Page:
He now needs more of the drug to achieve the same effect.
The experience has had a bad effect on him.
Computers have had a profound effect on our lives.
The effects of the drug soon wore off.
This treatment causes fewer ill effects.
The change in policy had little effect on most people.
He was able to stop taking the drug without ill effect.
The total effect of the painting was one of gloom.
The color gives the effect of being warm.
He achieves amazing effects with wood.
The nation's most solvent individuals—private-equity barons—have not been immune from the ill effects of the credit crunch. —Daniel Gross, Newsweek, 3 Mar. 2008
In the Spanish conquest of the Incas, guns played only a minor role. … They did produce a big psychological effect on those occasions when they managed to fire. —Jared M. Diamond, Guns, Germs, and Steel, 1997
Economic effects of such high speed change are also unpredictable and somewhat chilling … —Genevieve Stuttaford, Publisher's Weekly, 29 July 1996
Unlike the venom of coral snakes, fer-de-lance venom has no direct effect on the nervous system but digests muscle, destroys blood cells and causes hemorrhaging and massive edema (swelling). —Robert K. Colwell, Natural History, April 1985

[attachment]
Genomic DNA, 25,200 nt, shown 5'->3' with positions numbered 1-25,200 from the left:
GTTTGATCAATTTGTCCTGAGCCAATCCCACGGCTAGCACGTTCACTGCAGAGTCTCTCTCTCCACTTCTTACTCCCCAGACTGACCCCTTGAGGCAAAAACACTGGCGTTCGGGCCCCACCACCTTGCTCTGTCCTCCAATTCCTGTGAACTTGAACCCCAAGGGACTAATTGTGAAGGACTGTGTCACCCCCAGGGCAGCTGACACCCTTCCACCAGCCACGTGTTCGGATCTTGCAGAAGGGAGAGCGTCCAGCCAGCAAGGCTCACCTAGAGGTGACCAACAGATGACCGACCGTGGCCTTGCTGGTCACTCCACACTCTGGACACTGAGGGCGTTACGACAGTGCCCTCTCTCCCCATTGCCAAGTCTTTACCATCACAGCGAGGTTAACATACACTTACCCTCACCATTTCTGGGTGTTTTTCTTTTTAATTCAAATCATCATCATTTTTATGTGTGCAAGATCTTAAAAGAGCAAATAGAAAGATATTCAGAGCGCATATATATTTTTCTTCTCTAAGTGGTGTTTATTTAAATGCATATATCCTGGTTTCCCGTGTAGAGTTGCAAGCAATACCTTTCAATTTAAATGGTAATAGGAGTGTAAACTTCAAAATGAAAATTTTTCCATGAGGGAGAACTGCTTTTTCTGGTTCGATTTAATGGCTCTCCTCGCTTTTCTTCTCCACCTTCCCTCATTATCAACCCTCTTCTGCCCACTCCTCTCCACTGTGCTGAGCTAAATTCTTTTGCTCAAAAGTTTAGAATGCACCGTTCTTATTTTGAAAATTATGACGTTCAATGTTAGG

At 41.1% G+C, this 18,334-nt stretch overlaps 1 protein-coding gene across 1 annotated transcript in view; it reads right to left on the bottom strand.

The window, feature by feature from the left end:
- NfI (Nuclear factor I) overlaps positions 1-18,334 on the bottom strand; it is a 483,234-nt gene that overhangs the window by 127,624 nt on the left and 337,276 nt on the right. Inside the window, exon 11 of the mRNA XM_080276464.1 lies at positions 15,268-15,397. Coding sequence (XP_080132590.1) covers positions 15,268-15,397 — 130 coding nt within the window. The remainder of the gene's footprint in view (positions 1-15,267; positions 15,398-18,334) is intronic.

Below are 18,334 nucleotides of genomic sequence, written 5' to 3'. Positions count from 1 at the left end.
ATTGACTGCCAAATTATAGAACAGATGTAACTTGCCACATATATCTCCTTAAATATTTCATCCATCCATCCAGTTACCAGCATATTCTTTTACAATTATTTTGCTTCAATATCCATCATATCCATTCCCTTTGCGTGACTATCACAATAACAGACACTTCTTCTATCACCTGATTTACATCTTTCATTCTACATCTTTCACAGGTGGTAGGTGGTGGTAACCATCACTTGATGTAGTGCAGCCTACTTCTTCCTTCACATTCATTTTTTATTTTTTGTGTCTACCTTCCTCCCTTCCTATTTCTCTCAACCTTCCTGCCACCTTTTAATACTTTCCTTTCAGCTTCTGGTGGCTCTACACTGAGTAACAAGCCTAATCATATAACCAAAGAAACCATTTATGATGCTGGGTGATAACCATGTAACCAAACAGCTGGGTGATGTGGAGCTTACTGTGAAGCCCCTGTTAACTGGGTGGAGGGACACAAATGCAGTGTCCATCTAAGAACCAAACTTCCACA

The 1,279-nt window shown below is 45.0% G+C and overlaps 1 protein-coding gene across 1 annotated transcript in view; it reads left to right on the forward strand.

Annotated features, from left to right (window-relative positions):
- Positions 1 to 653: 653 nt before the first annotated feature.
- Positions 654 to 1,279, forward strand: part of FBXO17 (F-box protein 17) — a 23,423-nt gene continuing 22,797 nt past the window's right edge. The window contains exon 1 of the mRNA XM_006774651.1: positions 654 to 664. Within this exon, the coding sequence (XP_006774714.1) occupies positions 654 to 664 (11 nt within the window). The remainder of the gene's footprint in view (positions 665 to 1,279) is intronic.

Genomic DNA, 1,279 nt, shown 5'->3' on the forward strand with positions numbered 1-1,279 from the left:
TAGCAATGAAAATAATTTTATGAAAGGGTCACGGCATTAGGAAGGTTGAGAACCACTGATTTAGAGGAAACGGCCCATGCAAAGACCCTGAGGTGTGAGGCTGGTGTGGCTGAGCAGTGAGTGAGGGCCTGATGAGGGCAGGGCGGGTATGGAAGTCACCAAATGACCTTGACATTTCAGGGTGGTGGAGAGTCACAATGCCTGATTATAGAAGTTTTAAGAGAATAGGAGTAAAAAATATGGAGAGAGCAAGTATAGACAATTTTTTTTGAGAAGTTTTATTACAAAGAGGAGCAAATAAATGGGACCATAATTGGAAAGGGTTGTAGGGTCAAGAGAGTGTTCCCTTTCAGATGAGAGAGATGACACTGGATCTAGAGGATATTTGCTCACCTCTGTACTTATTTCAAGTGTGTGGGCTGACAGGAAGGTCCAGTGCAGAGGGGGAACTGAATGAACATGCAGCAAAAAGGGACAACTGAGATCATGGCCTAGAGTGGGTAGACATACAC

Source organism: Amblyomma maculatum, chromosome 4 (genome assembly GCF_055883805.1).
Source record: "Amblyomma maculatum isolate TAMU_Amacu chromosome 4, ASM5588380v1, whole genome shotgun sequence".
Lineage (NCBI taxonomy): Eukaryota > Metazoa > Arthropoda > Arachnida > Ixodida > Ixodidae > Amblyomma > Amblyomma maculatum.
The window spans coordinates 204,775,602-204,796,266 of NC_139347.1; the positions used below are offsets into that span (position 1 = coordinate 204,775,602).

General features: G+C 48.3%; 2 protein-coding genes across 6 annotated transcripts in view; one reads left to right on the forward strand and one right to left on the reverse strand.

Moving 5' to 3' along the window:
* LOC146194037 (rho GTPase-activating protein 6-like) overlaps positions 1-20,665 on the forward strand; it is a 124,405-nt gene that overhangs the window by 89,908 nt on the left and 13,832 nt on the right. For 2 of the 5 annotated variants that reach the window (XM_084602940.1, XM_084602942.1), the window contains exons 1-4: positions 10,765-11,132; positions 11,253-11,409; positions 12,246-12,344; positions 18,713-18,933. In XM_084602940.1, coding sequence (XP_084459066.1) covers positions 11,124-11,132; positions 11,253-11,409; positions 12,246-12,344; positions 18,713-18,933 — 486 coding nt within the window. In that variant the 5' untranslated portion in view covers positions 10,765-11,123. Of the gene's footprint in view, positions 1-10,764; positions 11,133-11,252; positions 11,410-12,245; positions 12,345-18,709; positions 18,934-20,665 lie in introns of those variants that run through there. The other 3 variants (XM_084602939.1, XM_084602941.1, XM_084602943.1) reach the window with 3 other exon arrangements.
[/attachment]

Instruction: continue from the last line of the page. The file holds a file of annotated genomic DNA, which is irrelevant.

Effect and affect are often confused because of their similar spelling and pronunciation. The verb 2affect usually has to do with pretense <she affected a cheery disposition despite feeling down>. The more common 3affect denotes having an effect or influence <the weather affected everyone's mood>. The verb effect goes beyond mere influence; it refers to actual achievement of a final result <the new administration hopes to effect a peace settlement>. The uncommon noun affect, which has a meaning relating to psychology, is also sometimes mistakenly used for the very common effect. In ordinary use, the noun you will want is effect<waiting for the new law to take effect><the weather had an effect on everyone's mood>.
Examples of EFFECT
They are trying to effect a settlement of the dispute.
The duty of the legislature is to effect the will of the people.
When, at last, rescue is at hand, Jewitt has no hesitation in lying to his old friend and master, Maquinna, in order to effect his escape, although he does persuade the captain of the brig Lydia not to kill the chief. —Carolyn Kizer, New York Times Book Review, 21 Feb. 1988
I had just written the Gossets that your address was Drujon Lane, so I would be obliged if you would drop them a card and tell them your release has been effected. —Flannery O'Connor, The Habit of Being, 1979
As the whole progress of mathematics from its ancient simplicities to what we call its “higher” modern developments has been effected by assuming impossibilities and inconceivabilities, your line of argument does not seem to me conclusive. —Bernard Shaw, c. 4 Nov. 1932, in Collected Letters: 1926–1950, 1988
Hitherto, while gathering up the discourse of Mr. Brocklehurst and Miss Temple, I had not, at the same time, neglected precautions to secure my personal safety; which I thought would be effected, if I could only elude observation. —Charlotte Brontë, Jane Eyre, 1847